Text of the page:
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Tuesday, 10 September, 2002, 12:04 GMT 13:04 UK
The James Beattie column
James Beattie

Why is it that an England international match always seems to pose more questions than it answers?

Alan Smith certainly did his cause no harm, but one of the questions that constantly pops up is who is the better out of Ashley Cole and Wayne Bridge?

I'm biased, but I think Bridgey is the better player, but then I'd expect Ashley Cole's Arsenal team-mates to say the same thing.

If Sven didn't have friendly internationals he would be accused of going into major tournaments under-prepared

My solution to the problem would be to try and find room for both.

Neither of them would be out of place in midfield.

They both know how to defend, they're both good going forward and they are both naturally left-footed players.

After Stuart Pearce's retirement there was a lot of concern about the lack of good left-backs.

Southampton's Wayne Bridge on England duty
Wayne Bridge is my number one choice

Now, England have two excellent ones to pick from.

The other question surrounds the relevance of friendly international matches.

Mr Eriksson's tendency to make wholesale changes in friendlies lays him open to criticism of treating them like training matches.

I think friendly internationals are vital. They are often the only chance the England squad have of getting together before qualifying games for major tournaments.

Mr Erikssson is in a bit of a no-win situation. If he didn't have friendly internationals he would be accused of going into major tournaments under-prepared.

A twist of the international fixture list saw some of my Southampton team-mates up against each other.

My little striking partner Marian Pahars and Imants Bleidelis came through their confrontation with our summer signing Michael 'Killer' Svensson in Latvia's creditable 0-0 draw with Sweden.

In Helsinki our two goalkeepers were at opposite ends of the pitch.

Paul Jones was between the sticks for Wales and the man trying to win his first-team place, new signing Antti Niemi was at the other end.

Arsenal's Ashley Cole in action for England
Ashley Cole is Sven's pick -but why not have them both?

Wales did really well and under Mark Hughes they could well start to make a long overude impression on the international stage.

I discovered from his time at Southampton that Sparky was a winner and you can bet he's got the respect of all the Welsh players.

Wales have got some hugely talented players in Ryan Giggs, Craig Bellamy and Simon Davies. Now they have a manager who has lit a bit of Welsh fire in their bellies and they want to play for their country.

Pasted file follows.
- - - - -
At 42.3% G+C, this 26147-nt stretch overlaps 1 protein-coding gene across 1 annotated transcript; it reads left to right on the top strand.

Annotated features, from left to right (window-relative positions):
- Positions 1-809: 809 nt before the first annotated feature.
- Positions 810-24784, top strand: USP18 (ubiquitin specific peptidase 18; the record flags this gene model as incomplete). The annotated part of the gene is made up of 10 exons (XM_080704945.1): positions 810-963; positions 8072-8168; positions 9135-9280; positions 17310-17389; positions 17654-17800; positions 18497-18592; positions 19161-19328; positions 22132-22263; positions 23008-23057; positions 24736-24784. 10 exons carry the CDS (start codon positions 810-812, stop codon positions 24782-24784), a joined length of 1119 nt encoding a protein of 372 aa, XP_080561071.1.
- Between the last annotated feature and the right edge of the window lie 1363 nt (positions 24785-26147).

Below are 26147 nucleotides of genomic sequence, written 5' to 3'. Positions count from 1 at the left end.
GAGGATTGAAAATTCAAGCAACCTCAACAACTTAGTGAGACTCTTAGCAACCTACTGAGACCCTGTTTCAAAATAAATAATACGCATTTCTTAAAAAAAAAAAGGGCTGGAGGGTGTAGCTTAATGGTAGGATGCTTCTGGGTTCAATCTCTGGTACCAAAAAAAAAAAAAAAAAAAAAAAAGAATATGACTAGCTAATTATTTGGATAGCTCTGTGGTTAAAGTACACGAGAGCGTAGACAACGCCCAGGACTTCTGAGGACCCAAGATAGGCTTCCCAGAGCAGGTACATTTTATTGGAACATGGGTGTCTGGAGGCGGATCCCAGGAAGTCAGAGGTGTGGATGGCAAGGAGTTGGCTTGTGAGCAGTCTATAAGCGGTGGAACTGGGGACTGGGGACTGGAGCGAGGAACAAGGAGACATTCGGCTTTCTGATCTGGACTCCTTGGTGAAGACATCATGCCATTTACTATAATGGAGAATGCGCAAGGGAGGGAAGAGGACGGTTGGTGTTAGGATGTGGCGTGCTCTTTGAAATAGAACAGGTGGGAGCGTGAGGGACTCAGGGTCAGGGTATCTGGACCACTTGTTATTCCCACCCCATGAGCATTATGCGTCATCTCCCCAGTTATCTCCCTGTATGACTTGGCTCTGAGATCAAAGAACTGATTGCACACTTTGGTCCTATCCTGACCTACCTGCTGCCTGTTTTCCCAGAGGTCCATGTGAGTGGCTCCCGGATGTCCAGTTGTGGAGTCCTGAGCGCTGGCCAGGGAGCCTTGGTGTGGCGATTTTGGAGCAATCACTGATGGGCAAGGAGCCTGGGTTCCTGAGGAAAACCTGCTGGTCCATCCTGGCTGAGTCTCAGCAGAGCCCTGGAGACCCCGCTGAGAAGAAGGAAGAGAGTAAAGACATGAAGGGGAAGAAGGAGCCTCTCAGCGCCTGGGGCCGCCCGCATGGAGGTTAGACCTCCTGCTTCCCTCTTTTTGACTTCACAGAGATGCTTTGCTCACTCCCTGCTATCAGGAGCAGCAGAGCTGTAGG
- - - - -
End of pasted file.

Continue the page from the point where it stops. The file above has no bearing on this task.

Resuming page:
With a surname like Beattie, I've obviously got some Scottish blood in me somewhere.

I've never really looked too closely at my family tree, but there is a Scottish connection on my dad's side.

As an Englishman it doesn't give me any great pleasure to see Scotland struggling - honestly!

When I was a kid following football, it seemed that every top English club had a Scotsman at the heart of their team.

Liverpool had Graeme Souness, Kenny Dalglish and Alan Hansen, and back through the years Manchester United had the likes of Denis Law, Lou Macari, Joe Jordan and Gordon McQueen.

The Nottingham Forest side that won the European Cup twice was built around players like Archie Gemmill, John Robertson and Kenny Burns.

If you go back further, you have to consider the likes of Billy Bremner at Leeds and Dave McKay at Spurs back in the 1960s and 70s.

Scotland coach Berti Vogts
You cannot blame Berti for getting shirty

I'm told there was even a little ginger Scottish player by the name of Strachan who wasn't a bad player when he was at Leeds and Manchester United.

At the moment, though, Scotland just aren't producing top players. You could probably count the Scottish players with top Premiership clubs on the fingers of one hand.

You have to feel a little sorry for Bertie Vogts. He's coming under a lot of pressure, but he can only work with the material he's got.

These things go in cycles, and I'm sure if they can get their youth production system going Scotland will rise again.

In the meantime, it's back to domestic action for me. Everton come to St Mary's on Wednesday evening for a game which we need to win.

The season is still young and it hasn't got to the stage where we are pressing any panic buttons, but it's always nice to get that first win under your belt.

We've played well in our last two games against Spurs and Chelsea without getting the breaks we perhaps deserved.

A little change of luck against the Toffees wouldn't go amiss.

Southampton striker James Beattie writes for BBC Sport Online

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